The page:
"I am proud of her for entering the fray, for coming out and being strong with a full family and all of those obligations that she struggles with. And I am very proud of the person that she was when she entered the race. She was very real and plain spoken. But what I see as having happened now is that you had a really good person thrust way up ahead of where their experience level was. Maybe it would be like asking someone who had observed or read medical textbooks to go and perform a surgery. No matter how competent you are as a person and your character and what you stand for, it doesn't mean that you have the experience necessary to govern. People take that for granted. I think they think that when they are voting for someone, it's a personality contest. Well, if I like them, if they are attractive to me, if they seem like a good person, maybe I want them to be my neighbor, but that doesn't necessarily mean they are qualified to govern. And it may mean they are qualified to govern later on in their life, not at that particular point. So she got ahead of her experience. Because of that, in my opinion, her self-confidence deteriorated. She stopped having one-on-one meetings, because, frankly, the conversations would get into details that she wasn't able to answer. That then begets a whole other series of problems. People feel like you are not respecting them because you are not meeting with them. You are evasive; you are aloof. You're not doing it necessarily because you're mean, because you are rejecting the public; it's because you're maybe out of your league and then now you compound this with this national exposure, and she never got an opportunity to define to the world who she was prior to that."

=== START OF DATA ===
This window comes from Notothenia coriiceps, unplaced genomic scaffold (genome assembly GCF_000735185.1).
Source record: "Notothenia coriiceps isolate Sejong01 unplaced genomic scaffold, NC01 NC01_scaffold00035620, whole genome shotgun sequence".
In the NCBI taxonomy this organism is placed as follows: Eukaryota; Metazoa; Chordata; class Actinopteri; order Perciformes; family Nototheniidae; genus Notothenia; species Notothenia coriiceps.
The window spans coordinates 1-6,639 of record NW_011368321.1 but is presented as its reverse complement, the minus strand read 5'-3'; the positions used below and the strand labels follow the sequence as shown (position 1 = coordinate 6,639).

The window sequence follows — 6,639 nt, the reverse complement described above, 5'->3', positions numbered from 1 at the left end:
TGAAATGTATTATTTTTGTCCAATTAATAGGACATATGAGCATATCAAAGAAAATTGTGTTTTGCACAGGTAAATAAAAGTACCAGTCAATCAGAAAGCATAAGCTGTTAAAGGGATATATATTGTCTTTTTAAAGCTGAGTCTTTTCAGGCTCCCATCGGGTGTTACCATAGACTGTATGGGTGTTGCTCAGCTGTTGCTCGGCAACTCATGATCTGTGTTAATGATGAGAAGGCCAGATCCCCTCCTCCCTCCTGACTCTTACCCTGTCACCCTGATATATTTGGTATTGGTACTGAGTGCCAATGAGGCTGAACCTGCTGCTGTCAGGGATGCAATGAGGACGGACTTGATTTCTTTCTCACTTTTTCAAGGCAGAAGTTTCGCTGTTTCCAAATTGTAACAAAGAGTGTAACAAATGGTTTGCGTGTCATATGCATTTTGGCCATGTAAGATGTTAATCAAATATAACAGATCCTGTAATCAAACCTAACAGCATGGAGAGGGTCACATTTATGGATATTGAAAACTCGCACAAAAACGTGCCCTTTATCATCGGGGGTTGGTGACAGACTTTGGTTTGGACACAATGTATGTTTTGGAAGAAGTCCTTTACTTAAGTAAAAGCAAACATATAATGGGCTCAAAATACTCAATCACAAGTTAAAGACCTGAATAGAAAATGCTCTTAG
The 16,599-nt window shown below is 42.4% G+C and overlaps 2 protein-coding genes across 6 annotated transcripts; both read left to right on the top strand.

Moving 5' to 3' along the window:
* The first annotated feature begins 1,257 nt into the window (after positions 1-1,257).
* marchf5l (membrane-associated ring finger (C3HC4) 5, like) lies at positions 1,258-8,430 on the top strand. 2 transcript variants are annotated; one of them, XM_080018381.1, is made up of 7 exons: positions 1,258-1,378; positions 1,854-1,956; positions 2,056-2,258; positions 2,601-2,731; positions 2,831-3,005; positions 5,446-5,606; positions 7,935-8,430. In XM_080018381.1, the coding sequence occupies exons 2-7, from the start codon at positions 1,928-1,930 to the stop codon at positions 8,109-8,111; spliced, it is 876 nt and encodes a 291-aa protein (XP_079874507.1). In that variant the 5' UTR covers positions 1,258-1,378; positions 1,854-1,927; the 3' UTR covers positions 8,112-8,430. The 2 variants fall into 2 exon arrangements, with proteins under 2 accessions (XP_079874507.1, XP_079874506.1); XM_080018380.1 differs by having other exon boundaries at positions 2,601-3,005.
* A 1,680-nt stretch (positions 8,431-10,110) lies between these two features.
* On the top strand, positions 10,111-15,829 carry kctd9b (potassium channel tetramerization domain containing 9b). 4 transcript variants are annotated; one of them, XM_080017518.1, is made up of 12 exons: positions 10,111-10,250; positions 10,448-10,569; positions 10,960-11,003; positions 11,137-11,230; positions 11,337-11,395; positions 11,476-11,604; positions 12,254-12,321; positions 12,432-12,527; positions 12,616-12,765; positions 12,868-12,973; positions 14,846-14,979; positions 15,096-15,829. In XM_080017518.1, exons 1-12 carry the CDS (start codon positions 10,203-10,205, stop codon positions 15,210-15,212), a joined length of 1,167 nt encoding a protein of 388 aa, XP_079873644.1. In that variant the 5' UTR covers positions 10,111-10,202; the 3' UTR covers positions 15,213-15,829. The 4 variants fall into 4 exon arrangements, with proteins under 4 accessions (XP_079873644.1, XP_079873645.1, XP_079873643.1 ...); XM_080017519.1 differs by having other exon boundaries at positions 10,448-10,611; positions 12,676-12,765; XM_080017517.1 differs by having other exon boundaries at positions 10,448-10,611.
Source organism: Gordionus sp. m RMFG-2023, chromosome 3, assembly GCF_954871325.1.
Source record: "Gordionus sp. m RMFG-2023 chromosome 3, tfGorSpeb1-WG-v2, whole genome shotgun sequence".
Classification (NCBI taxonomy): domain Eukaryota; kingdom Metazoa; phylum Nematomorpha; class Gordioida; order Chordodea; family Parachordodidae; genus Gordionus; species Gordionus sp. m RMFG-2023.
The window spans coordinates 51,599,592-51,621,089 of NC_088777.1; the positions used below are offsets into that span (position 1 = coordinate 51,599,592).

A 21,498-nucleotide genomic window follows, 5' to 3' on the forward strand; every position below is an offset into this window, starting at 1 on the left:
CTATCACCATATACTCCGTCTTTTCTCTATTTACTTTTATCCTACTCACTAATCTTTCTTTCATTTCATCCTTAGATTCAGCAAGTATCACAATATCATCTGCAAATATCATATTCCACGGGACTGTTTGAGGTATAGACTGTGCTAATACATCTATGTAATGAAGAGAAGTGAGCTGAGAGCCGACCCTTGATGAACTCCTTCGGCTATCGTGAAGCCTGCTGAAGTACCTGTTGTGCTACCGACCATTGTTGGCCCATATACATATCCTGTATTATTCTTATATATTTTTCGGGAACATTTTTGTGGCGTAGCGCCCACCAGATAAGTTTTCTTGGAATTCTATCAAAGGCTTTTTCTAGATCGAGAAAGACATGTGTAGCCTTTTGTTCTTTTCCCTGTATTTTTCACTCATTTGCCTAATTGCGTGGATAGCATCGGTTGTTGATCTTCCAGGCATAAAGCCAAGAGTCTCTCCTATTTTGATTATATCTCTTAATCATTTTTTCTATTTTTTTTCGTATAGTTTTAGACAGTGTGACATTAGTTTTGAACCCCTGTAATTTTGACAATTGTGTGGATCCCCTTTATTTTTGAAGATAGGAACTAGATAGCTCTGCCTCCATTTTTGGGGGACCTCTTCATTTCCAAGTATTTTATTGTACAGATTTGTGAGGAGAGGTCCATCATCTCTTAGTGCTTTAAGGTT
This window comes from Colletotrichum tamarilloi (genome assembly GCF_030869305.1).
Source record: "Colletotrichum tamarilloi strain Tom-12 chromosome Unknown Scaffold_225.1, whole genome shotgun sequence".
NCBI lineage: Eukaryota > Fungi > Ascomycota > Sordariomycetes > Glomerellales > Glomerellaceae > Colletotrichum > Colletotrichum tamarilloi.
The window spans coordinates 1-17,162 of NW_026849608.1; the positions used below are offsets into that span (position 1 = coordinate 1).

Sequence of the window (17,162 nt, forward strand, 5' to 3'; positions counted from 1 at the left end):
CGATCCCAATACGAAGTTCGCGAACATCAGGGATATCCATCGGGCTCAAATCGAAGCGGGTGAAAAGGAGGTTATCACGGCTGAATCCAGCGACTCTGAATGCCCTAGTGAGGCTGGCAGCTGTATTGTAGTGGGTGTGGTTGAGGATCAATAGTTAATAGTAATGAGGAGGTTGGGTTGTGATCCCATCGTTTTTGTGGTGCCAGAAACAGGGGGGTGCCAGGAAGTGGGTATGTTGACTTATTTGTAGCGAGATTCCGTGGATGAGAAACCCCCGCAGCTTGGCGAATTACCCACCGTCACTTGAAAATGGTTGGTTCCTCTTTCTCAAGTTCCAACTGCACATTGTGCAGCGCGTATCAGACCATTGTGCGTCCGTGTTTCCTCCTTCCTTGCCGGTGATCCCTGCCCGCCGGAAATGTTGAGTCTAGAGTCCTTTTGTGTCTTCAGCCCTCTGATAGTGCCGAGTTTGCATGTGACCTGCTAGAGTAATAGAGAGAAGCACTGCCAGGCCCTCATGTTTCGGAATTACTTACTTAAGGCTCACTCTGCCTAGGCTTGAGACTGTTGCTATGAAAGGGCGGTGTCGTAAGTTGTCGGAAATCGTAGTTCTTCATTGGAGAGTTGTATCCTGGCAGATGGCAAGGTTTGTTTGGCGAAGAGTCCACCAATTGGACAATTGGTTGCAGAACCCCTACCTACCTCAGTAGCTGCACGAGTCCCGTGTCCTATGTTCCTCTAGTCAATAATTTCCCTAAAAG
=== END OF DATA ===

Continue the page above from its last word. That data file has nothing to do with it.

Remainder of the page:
I have been skeptical of the allegations made in the recent gossipy book "Game Change", which included the idea that Sarah Palin was so poorly educated on such a wide range of topics that she did not know why there was a North and South Korea, and that she had to be educated on the fundamentals of the history of WWI and WWII. In the section of "Sarah from Alaska"dealing with the preparation for the Vice Presidential Debate, the participants involved in prepping Palin assert that Palin had very much that kind of ignorance. They describe foot tall piles upon piles of flash cards intended to try to cram as one would for an exam to bring her up to speed. Palin appears to be not only appallingly ignorant, and unqualified to serve in a major political office, she shows no indication of attempting to remediate her deficiencies, or to even acknowledge that she has such deficiencies. Palin has, correctly, been compared unfavorably to the widely viewed as unqualified Vice President, Dan Quayle.